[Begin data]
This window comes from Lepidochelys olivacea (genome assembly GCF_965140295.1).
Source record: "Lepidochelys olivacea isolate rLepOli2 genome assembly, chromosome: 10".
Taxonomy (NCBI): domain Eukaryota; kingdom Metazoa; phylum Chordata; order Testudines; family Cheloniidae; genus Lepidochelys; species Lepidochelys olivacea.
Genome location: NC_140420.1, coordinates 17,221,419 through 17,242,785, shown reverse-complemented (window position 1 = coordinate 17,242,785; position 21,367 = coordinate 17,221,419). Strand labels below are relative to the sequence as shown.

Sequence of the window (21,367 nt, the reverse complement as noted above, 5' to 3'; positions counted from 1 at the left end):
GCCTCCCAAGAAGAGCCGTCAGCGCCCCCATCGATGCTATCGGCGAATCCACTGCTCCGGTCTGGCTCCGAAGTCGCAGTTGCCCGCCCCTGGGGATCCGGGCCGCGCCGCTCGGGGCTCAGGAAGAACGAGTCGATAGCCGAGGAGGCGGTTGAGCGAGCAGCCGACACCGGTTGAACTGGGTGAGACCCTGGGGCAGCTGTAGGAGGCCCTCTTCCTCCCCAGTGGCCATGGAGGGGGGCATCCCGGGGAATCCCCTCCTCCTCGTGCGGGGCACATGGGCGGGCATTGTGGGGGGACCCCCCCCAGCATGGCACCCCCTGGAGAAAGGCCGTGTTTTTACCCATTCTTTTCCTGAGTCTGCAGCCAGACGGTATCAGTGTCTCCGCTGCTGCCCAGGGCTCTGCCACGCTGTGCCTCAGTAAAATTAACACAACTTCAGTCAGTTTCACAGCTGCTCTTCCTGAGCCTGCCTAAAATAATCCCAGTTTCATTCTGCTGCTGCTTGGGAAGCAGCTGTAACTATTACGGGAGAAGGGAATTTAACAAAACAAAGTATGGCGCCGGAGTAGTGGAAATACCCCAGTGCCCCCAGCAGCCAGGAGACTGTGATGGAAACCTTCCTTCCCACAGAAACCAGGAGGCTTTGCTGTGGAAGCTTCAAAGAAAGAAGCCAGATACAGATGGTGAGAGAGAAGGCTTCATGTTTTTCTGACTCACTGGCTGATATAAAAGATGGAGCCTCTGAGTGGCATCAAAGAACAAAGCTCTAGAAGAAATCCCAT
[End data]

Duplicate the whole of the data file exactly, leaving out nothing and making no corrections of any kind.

This window comes from Lepidochelys olivacea (genome assembly GCF_965140295.1).
Source record: "Lepidochelys olivacea isolate rLepOli2 genome assembly, chromosome: 10".
Taxonomy (NCBI): domain Eukaryota; kingdom Metazoa; phylum Chordata; order Testudines; family Cheloniidae; genus Lepidochelys; species Lepidochelys olivacea.
Genome location: NC_140420.1, coordinates 17,221,419 through 17,242,785, shown reverse-complemented (window position 1 = coordinate 17,242,785; position 21,367 = coordinate 17,221,419). Strand labels below are relative to the sequence as shown.

Sequence of the window (21,367 nt, the reverse complement as noted above, 5' to 3'; positions counted from 1 at the left end):
GCCTCCCAAGAAGAGCCGTCAGCGCCCCCATCGATGCTATCGGCGAATCCACTGCTCCGGTCTGGCTCCGAAGTCGCAGTTGCCCGCCCCTGGGGATCCGGGCCGCGCCGCTCGGGGCTCAGGAAGAACGAGTCGATAGCCGAGGAGGCGGTTGAGCGAGCAGCCGACACCGGTTGAACTGGGTGAGACCCTGGGGCAGCTGTAGGAGGCCCTCTTCCTCCCCAGTGGCCATGGAGGGGGGCATCCCGGGGAATCCCCTCCTCCTCGTGCGGGGCACATGGGCGGGCATTGTGGGGGGACCCCCCCCAGCATGGCACCCCCTGGAGAAAGGCCGTGTTTTTACCCATTCTTTTCCTGAGTCTGCAGCCAGACGGTATCAGTGTCTCCGCTGCTGCCCAGGGCTCTGCCACGCTGTGCCTCAGTAAAATTAACACAACTTCAGTCAGTTTCACAGCTGCTCTTCCTGAGCCTGCCTAAAATAATCCCAGTTTCATTCTGCTGCTGCTTGGGAAGCAGCTGTAACTATTACGGGAGAAGGGAATTTAACAAAACAAAGTATGGCGCCGGAGTAGTGGAAATACCCCAGTGCCCCCAGCAGCCAGGAGACTGTGATGGAAACCTTCCTTCCCACAGAAACCAGGAGGCTTTGCTGTGGAAGCTTCAAAGAAAGAAGCCAGATACAGATGGTGAGAGAGAAGGCTTCATGTTTTTCTGACTCACTGGCTGATATAAAAGATGGAGCCTCTGAGTGGCATCAAAGAACAAAGCTCTAGAAGAAATCCCAT